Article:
A Crocodile and a Grey Heron wait for prey at the mouth of the Mtito River

Heron egret

Oh so elegant: a Grey Heron stands next to a Great White Egret near the Mtito River mouth

Unbelievably, the Bauhinia (bauhinia taitensis) are flowering again already, only six weeks or so since they were last out in bloom…In fact, the dry season has been relatively short as the last rainy season ended so late. Unlike last time, when the Bauhinia started flowering in dribs and drabs, with the sudden heavy and sustained rain, the flowers have come out en masse this time, like snow across the landscape. Do you know the feeling when something is so beautiful, it hurts to look at it? This is how I feel when I look at these blossoming Bauhinia bushes, with their pungent yet delicate scent like roses. Each flower-laden bough looks like a ready-made wedding bouquet. Even as they start drying out – ever so soon, for the blossom is short-lived, turning pinkish and shedding its petals like confetti after just 24 hours – they retain an aching beauty.

Bauhinia driveway

Our driveway, adorned with Bauhinia taitensis bushes in full bloom

Bauhinia flowersSweet-scented Bauhinia

Drying bauhinia

Turning pink, as they start to dry out…

Other flowers are blossoming too, including the pink grewia lilacina and clumps of small yellow flowers which I think are triumfetta flavescens. The yellow-flowered creeper on our lawn (which shall remain nameless for the simple reason that I don’t know what it’s called) has produced a wonderful looking fruit that resembles a melon. In our balcony flowerbeds, the most incredible white lilies have self-seeded (pictures below) – they’re similar but not the same as the white lilies I photographed during the last rainy season. They took us completely by surprise – all of a sudden they were there on our balcony in all their glory, and the next day, they were withered and gone…but what a flush of beauty while they lasted!

balcony lilies 1

balcony lilies 2

balcony lilies 3

And with a mighty roar, down came the flood…

Hippos are strange, unpredictable creatures. It was 8.15 last Thursday morning, and just as we were finishing breakfast, already sweating in the wake of another stiflingly hot day, a hippo emerged from the river. In the bright, scorching sunlight it walked up out of the water (at a time when most hippos were finding what shade they could in the cover of the reeds, or in secluded pools left in the shallow stream, which was all that was left of our river…). The lumbering beast made its steady way up the steep sandbank, and plodded away into the thick bush. It occurred to me that the hippo probably had a very good reason for its unusual morning meander, but I was none the wiser – perhaps the thick bush provided more respite from the heat than the dwindling river? Or perhaps the hippo had an inkling of what was coming?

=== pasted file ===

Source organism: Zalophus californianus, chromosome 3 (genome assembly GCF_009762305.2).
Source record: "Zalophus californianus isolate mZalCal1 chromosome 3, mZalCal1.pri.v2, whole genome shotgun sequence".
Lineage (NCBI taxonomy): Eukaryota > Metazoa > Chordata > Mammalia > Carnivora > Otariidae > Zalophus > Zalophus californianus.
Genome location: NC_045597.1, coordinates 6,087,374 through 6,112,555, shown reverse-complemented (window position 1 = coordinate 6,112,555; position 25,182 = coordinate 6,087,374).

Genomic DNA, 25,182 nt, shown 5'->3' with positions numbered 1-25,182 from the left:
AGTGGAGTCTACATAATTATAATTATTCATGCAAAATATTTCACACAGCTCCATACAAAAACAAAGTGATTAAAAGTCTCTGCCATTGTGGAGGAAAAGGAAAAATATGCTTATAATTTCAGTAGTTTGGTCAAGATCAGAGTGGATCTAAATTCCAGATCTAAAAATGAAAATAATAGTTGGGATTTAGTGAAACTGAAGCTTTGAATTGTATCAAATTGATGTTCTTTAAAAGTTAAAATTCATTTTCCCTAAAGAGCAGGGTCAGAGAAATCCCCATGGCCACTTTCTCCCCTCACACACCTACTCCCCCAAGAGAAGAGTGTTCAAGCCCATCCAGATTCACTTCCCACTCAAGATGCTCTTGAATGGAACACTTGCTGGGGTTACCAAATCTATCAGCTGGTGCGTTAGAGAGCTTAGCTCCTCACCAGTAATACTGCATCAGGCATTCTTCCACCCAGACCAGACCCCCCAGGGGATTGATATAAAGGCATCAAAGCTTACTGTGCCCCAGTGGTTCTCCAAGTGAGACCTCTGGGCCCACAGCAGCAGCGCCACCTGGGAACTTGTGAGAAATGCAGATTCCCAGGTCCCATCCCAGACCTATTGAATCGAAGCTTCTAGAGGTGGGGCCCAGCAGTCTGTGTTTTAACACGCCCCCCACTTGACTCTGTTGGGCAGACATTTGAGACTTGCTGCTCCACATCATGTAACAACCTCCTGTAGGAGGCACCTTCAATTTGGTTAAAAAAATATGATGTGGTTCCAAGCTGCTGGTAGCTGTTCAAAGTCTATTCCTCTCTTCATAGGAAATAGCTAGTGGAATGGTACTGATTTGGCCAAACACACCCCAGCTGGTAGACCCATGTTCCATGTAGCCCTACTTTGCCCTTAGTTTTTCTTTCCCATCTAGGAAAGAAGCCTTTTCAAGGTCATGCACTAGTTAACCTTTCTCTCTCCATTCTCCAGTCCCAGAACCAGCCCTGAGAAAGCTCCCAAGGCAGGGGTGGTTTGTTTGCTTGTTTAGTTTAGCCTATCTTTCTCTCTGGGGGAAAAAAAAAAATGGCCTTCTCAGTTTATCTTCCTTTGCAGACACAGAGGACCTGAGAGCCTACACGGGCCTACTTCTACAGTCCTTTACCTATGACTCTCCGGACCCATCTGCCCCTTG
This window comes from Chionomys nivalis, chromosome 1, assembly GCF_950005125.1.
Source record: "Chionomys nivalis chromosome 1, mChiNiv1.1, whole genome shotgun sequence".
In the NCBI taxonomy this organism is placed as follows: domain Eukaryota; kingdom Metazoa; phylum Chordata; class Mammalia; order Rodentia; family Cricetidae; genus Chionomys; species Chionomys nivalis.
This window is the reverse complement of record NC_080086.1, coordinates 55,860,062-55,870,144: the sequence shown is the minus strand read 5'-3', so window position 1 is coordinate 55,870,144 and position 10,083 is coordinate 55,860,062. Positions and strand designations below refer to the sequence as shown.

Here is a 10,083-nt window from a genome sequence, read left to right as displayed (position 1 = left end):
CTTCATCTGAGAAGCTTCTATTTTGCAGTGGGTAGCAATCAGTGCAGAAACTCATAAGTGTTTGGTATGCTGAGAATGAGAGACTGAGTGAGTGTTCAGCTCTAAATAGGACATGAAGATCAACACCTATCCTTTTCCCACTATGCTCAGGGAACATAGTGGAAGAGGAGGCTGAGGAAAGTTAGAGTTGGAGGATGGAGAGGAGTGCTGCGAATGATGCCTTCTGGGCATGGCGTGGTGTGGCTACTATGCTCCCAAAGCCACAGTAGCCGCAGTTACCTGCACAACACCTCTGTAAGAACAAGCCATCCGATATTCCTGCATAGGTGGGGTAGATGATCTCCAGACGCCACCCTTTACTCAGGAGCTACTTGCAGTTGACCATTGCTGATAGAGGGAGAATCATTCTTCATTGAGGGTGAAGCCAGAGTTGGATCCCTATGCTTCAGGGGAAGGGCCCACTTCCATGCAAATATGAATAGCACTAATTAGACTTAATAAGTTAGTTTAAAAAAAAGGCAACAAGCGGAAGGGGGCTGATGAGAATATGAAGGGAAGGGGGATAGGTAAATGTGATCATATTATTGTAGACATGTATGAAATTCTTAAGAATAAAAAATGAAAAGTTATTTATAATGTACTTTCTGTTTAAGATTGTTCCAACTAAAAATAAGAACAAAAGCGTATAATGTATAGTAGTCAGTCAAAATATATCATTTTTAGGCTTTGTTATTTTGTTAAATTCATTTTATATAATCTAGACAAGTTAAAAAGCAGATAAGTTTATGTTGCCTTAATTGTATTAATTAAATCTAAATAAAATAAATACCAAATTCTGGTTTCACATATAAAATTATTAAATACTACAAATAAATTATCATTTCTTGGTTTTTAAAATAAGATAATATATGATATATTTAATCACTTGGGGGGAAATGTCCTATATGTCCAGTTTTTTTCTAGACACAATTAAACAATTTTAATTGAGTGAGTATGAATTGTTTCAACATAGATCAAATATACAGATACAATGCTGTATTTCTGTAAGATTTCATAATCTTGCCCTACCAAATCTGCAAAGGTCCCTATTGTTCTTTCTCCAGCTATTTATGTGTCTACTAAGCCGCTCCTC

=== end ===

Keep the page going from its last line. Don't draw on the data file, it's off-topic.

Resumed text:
Hippo leaving river in heat of the day

Hippo climbs up sandbank

Hippo disappears into bushland

Hippo leaving the river as the sun bakes the river…

That afternoon, the first splashes of rain cascaded down from an angry sky, hard and stinging, bringing instant relief and releasing us from the clinging, claustrophobic heat. The shower was short and sharp, and did not last long, but while they fell, the raindrops were fat and full of promise… What joy! The rains have broken!

Yellow-billed stork fishing as the first rain falls on the river

A Yellow-billed Stork continues fishing as the first raindrops fall on the river…

In the evening we watched the sky for hours, bewitched by the huge electric storms raging all around us, massive fronts of lighting illuminating the entire firmament like a giant fireworks display, on and on into the night. I felt awe-struck, and privileged, and very, very small before that gigantic stage. There is nothing quite like Nature for putting you in your place, for confirming that – in the big picture – you’re really not all that significant…

Fast forward to 3.15am and I am awoken from a deep sleep by a fantastic roar. For a moment I am disorientated, and don’t know what’s happening. And then, in the haze of my early morning mind, it dawns on me: the river is flooding. I stumble out of bed, the moon is large and luminous, and I can see the huge river tumbling and crashing below our balcony. The roar was from this wall of water, plunging its way coastwards in one massive flash flood, whipping yesterday’s placid shallow stream into a frenzied deluge.

Low River

From this…

…to this, in the blink of a sleepy eye

Flood morning

There’s something quite awe-inspiring about a big river in full flood. Even though you know you are safely above its danger zone, you still have to fight your animal instinct of fear which makes you want to run from it, such is the power of that water and the thundering sound it makes as it crashes beneath you, red and muddy from its cascade through upcountry farming areas where poor land management has left the earth bare and vulnerable to erosion with every bout of rain.

Mirror moth

It has rained ever since then (with the obligatory accompaniment of an insect invasion, including a very pretty moth that landed on our bathroom mirror, above), the stormy clouds obliterating all view of the full moon rising at the weekend. A foray into beautiful Tsavo West National Park rewarded us with muddy elephants, a herd of giraffe, a couple of elegant Lesser Kudu and more than a few buffalo…

Lesser Kudu doe

Tsavo West elephant

Tsavo West giraffe

A lovely Lesser Kudu doe, a wonderfully muddy bull Elephant, and a herd of haughty-looking Giraffe were just a few of the animals we saw in Tsavo West…

Yesterday, it was cloudy and rainy all day, the crocodiles starved of any sunlight and barely any warmth…then today we awoke to a totally different morning: back to the scorching heat and the crocodiles returning in droves to bask on the sandbanks, while the Goliath Heron, too hot even to finish washing, just sat down in the river and stayed there (and who could blame it?) I had to take a cold shower at midday, just to fortify myself for the onslaught of the afternoon heat.

Big Crocodile

Hot Goliath Heron

The crocodiles were happy to see the sun again, but it was too hot for the Goliath Heron who, half way through its wash, just sat down in the river and stayed there!